“…the sweet converse of an innocent mind,
Whose words are images of thoughts refin’d.”
--Keats, in the sonnet “O Solitude”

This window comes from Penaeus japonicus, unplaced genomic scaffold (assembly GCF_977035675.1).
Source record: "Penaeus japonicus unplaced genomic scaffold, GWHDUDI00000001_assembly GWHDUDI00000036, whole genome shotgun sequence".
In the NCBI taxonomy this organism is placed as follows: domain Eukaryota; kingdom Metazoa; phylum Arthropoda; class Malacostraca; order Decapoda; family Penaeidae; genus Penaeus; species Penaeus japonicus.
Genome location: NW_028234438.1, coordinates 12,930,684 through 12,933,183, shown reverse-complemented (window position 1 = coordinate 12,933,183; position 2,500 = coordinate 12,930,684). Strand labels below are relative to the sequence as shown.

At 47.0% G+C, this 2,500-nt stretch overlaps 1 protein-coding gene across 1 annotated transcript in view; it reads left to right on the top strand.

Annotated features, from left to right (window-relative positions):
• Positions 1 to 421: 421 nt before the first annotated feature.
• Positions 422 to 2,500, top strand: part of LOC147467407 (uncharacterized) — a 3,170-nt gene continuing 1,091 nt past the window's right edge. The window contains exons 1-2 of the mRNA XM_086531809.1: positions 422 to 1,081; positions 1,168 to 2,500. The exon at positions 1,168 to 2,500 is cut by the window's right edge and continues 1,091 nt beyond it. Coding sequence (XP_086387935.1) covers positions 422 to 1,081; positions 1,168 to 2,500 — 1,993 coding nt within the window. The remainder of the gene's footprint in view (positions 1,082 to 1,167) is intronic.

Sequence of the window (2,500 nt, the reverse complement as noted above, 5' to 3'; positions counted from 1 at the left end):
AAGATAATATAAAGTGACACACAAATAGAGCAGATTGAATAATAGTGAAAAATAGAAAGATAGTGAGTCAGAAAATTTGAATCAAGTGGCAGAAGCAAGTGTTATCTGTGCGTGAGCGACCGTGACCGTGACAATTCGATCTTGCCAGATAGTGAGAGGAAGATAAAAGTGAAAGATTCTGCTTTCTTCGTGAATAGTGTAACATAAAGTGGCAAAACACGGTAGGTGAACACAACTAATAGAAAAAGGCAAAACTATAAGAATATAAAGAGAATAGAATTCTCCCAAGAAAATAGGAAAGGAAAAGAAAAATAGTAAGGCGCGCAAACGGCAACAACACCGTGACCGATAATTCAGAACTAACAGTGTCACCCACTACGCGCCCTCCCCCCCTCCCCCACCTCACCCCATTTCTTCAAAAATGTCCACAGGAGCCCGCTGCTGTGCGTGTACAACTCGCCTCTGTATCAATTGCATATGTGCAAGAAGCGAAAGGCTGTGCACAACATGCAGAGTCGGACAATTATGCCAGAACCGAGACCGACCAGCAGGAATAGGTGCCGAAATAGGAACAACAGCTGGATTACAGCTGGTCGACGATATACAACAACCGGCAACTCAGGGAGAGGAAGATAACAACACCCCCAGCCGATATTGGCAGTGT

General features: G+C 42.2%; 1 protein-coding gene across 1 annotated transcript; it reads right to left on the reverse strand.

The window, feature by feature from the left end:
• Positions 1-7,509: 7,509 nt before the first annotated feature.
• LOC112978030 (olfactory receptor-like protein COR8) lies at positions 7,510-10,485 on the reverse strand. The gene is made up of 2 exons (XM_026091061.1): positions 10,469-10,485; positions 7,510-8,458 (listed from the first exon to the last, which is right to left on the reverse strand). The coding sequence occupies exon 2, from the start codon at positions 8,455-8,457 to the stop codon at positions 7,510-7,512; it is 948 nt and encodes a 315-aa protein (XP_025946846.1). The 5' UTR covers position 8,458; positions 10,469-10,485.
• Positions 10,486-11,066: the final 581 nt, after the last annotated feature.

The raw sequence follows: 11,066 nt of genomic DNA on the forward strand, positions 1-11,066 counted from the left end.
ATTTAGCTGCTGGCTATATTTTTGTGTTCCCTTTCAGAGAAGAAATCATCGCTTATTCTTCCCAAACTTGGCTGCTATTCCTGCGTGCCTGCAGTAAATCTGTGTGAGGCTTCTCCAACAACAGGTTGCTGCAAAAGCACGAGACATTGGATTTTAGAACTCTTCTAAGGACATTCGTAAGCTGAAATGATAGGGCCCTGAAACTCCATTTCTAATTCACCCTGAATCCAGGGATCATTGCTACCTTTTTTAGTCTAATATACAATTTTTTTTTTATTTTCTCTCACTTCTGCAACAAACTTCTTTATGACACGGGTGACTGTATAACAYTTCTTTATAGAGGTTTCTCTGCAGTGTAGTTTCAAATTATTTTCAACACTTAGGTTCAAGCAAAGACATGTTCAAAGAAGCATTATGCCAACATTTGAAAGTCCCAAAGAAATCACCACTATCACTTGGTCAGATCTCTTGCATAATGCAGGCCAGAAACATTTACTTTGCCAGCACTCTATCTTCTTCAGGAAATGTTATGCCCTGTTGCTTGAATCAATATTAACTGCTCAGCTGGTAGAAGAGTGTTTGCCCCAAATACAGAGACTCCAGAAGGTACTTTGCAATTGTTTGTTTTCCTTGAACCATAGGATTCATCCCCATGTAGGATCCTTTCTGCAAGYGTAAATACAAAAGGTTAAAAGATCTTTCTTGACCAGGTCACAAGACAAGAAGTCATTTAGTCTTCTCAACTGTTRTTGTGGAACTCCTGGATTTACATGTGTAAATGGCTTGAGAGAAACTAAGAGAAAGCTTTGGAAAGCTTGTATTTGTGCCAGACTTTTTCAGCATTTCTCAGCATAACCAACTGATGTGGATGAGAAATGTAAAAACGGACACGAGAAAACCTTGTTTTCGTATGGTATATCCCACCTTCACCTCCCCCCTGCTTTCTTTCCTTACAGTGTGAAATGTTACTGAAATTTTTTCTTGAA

I love these lines for many reasons, one of which is that they remind me of some of my English classes. Without doubt, many of my classes over the years have been neither sweet nor “refin’d”, but some of them do bring back memories of gracious discussions and classy ideas. When my students engage in discussions, they try their best to be “innocent”, to use the poet’s word, which, according to its etymology, originally meant “not hurtful”. I encourage the students to be frank and free in their comments, but never insensitive. Their minds are sharpening in these teenage years, but their words in my class must always be rounded with the smoothness of good will. Actually, many of their words spoken during class discussions are, as Keats put it, “images of thoughts refin’d”, simply because the thoughts which produced the words have been tumbling around in their minds for a time, the way stones tumble in a polishing machine. True, sometimes their words come from thoughts born out of the blue, but often they arise from ideas that have been quietly buffed up in the back-room laboratories of their minds. Even students who blurt are often blurting thoughts that subconscious processes have carefully filtered and purified, sometimes over a long period of time. It pleases me to think that Keats (a favorite poet of mine) might have enjoyed some of my classes, because they have, occasionally, involved “sweet converse”. Thinking of the origins of the word, when the students conversed in those good classes, they figuratively “turned around” – away from their self-absorbed preoccupations and toward each other, to better appreciate the “thoughts refin’d” – the surprisingly sophisticated ideas – of their classmates.